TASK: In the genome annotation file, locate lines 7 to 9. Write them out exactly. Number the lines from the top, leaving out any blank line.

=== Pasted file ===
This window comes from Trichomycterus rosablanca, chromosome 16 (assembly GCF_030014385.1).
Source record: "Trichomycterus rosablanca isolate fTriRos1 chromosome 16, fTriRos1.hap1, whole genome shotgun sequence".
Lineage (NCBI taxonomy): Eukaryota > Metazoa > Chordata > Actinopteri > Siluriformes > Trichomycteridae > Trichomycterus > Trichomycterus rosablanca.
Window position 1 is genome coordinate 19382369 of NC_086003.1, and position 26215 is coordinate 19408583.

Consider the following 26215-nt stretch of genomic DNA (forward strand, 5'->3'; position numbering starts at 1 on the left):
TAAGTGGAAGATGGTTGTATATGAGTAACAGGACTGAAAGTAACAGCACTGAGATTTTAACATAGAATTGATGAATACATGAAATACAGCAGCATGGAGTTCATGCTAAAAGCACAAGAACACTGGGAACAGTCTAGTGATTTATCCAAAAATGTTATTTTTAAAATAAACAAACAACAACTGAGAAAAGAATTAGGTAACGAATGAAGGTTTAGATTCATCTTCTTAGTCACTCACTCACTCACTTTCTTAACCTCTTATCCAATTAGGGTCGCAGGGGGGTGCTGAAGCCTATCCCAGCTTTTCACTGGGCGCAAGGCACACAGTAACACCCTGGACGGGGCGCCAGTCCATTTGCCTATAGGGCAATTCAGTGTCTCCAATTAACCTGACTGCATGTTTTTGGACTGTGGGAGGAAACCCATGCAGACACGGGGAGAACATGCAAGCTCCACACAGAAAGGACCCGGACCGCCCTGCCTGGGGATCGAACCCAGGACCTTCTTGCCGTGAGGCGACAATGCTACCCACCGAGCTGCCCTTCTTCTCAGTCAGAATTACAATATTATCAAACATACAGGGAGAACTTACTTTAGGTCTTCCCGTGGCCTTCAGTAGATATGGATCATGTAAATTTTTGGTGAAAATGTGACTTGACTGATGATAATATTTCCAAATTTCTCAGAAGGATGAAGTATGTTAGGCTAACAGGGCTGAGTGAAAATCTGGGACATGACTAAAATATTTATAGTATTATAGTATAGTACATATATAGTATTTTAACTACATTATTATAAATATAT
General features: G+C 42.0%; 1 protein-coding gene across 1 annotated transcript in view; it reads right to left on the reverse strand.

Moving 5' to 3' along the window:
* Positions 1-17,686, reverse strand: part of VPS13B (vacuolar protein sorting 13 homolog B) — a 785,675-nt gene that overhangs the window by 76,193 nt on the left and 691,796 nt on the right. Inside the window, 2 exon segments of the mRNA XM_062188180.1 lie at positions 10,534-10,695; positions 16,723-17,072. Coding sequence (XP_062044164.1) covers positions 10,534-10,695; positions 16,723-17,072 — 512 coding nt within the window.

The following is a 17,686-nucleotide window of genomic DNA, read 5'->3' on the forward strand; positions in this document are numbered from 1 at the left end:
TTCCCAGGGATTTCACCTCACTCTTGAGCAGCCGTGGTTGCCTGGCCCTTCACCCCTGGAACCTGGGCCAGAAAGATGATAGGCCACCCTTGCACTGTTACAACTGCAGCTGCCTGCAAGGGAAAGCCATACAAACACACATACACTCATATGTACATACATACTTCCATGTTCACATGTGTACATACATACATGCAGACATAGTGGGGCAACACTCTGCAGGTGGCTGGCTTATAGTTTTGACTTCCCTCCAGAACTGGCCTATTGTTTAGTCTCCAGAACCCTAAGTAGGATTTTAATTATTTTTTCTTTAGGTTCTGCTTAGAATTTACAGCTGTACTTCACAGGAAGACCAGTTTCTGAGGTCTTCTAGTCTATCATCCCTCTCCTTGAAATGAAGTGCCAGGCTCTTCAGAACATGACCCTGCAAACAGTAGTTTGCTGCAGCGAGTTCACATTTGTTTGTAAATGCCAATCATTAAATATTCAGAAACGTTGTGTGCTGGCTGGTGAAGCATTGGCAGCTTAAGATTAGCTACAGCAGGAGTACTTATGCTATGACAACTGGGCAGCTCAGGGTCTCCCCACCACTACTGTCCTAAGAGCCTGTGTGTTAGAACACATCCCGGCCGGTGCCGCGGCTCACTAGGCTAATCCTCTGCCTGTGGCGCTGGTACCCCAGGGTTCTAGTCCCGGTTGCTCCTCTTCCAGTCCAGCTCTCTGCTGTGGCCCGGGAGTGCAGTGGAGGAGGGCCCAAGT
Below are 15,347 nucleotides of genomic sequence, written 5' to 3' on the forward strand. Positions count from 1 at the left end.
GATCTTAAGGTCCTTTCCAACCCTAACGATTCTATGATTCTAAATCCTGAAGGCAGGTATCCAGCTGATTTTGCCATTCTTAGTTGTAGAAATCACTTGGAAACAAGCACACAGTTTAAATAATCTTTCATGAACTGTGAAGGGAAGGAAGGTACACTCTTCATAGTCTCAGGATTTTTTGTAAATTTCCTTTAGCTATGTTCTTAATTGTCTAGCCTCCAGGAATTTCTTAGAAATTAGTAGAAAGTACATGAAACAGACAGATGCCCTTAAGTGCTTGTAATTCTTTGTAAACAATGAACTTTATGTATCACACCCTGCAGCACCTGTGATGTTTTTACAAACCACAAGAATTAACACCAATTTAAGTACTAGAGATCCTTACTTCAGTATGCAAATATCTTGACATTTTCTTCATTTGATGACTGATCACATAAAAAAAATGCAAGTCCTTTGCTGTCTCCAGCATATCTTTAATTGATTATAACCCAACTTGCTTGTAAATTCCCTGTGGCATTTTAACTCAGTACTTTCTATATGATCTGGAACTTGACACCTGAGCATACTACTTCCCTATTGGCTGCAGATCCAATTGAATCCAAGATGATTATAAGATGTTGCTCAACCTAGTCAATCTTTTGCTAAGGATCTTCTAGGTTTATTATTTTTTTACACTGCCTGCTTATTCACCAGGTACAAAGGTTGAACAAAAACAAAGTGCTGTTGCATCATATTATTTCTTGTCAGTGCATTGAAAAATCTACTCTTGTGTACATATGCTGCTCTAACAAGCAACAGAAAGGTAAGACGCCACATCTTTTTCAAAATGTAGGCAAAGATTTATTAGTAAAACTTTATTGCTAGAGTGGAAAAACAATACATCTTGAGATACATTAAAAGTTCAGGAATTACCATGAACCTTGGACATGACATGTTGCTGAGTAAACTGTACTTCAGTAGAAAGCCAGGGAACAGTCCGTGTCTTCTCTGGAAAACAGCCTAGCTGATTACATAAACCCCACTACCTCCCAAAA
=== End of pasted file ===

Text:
General features: G+C 42.0%; 1 protein-coding gene across 1 annotated transcript in view; it reads right to left on the reverse strand.

Moving 5' to 3' along the window:
* Positions 1-17,686, reverse strand: part of VPS13B (vacuolar protein sorting 13 homolog B) — a 785,675-nt gene that overhangs the window by 76,193 nt on the left and 691,796 nt on the right. Inside the window, 2 exon segments of the mRNA XM_062188180.1 lie at positions 10,534-10,695; positions 16,723-17,072. Coding sequence (XP_062044164.1) covers positions 10,534-10,695; positions 16,723-17,072 — 512 coding nt within the window.